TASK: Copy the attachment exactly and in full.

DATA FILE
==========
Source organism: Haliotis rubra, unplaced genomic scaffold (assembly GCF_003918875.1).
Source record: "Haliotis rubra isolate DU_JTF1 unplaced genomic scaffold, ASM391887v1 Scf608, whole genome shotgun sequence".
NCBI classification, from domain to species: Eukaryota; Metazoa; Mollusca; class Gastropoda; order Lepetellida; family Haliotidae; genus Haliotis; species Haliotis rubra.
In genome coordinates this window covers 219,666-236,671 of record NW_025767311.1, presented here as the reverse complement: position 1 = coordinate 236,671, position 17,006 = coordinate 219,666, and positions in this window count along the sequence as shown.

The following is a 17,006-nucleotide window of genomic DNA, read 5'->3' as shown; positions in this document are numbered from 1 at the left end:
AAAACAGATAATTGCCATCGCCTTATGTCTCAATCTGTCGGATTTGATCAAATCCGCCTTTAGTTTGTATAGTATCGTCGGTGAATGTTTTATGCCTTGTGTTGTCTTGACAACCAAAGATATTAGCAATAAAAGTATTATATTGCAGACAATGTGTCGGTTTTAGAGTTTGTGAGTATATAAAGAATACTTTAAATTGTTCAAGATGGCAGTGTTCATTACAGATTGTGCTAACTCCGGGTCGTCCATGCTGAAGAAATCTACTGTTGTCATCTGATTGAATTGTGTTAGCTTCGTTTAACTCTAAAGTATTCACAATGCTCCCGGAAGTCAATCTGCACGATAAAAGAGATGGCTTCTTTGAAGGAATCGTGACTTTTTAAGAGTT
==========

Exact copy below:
Source organism: Haliotis rubra, unplaced genomic scaffold (assembly GCF_003918875.1).
Source record: "Haliotis rubra isolate DU_JTF1 unplaced genomic scaffold, ASM391887v1 Scf608, whole genome shotgun sequence".
NCBI classification, from domain to species: Eukaryota; Metazoa; Mollusca; class Gastropoda; order Lepetellida; family Haliotidae; genus Haliotis; species Haliotis rubra.
In genome coordinates this window covers 219,666-236,671 of record NW_025767311.1, presented here as the reverse complement: position 1 = coordinate 236,671, position 17,006 = coordinate 219,666, and positions in this window count along the sequence as shown.

The following is a 17,006-nucleotide window of genomic DNA, read 5'->3' as shown; positions in this document are numbered from 1 at the left end:
AAAACAGATAATTGCCATCGCCTTATGTCTCAATCTGTCGGATTTGATCAAATCCGCCTTTAGTTTGTATAGTATCGTCGGTGAATGTTTTATGCCTTGTGTTGTCTTGACAACCAAAGATATTAGCAATAAAAGTATTATATTGCAGACAATGTGTCGGTTTTAGAGTTTGTGAGTATATAAAGAATACTTTAAATTGTTCAAGATGGCAGTGTTCATTACAGATTGTGCTAACTCCGGGTCGTCCATGCTGAAGAAATCTACTGTTGTCATCTGATTGAATTGTGTTAGCTTCGTTTAACTCTAAAGTATTCACAATGCTCCCGGAAGTCAATCTGCACGATAAAAGAGATGGCTTCTTTGAAGGAATCGTGACTTTTTAAGAGTT